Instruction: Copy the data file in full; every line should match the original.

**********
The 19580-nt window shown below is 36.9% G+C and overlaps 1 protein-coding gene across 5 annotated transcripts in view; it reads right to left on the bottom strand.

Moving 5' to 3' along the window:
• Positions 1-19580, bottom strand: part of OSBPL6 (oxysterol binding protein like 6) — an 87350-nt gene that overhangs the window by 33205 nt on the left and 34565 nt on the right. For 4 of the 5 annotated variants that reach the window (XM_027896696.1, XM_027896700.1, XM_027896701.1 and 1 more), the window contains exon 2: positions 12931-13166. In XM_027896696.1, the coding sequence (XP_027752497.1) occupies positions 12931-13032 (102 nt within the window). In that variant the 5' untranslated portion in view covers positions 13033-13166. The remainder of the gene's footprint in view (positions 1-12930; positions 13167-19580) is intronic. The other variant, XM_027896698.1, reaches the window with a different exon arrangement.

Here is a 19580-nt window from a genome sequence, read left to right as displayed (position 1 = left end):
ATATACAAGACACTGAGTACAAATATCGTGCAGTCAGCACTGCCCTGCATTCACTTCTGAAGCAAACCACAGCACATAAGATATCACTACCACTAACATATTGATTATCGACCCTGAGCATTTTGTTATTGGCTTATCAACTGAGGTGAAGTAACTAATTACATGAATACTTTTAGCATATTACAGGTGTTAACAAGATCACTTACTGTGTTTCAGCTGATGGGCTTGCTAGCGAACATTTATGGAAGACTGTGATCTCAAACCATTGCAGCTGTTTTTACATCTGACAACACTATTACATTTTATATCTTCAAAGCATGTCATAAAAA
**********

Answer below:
The 19580-nt window shown below is 36.9% G+C and overlaps 1 protein-coding gene across 5 annotated transcripts in view; it reads right to left on the bottom strand.

Moving 5' to 3' along the window:
• Positions 1-19580, bottom strand: part of OSBPL6 (oxysterol binding protein like 6) — an 87350-nt gene that overhangs the window by 33205 nt on the left and 34565 nt on the right. For 4 of the 5 annotated variants that reach the window (XM_027896696.1, XM_027896700.1, XM_027896701.1 and 1 more), the window contains exon 2: positions 12931-13166. In XM_027896696.1, the coding sequence (XP_027752497.1) occupies positions 12931-13032 (102 nt within the window). In that variant the 5' untranslated portion in view covers positions 13033-13166. The remainder of the gene's footprint in view (positions 1-12930; positions 13167-19580) is intronic. The other variant, XM_027896698.1, reaches the window with a different exon arrangement.

Here is a 19580-nt window from a genome sequence, read left to right as displayed (position 1 = left end):
ATATACAAGACACTGAGTACAAATATCGTGCAGTCAGCACTGCCCTGCATTCACTTCTGAAGCAAACCACAGCACATAAGATATCACTACCACTAACATATTGATTATCGACCCTGAGCATTTTGTTATTGGCTTATCAACTGAGGTGAAGTAACTAATTACATGAATACTTTTAGCATATTACAGGTGTTAACAAGATCACTTACTGTGTTTCAGCTGATGGGCTTGCTAGCGAACATTTATGGAAGACTGTGATCTCAAACCATTGCAGCTGTTTTTACATCTGACAACACTATTACATTTTATATCTTCAAAGCATGTCATAAAAA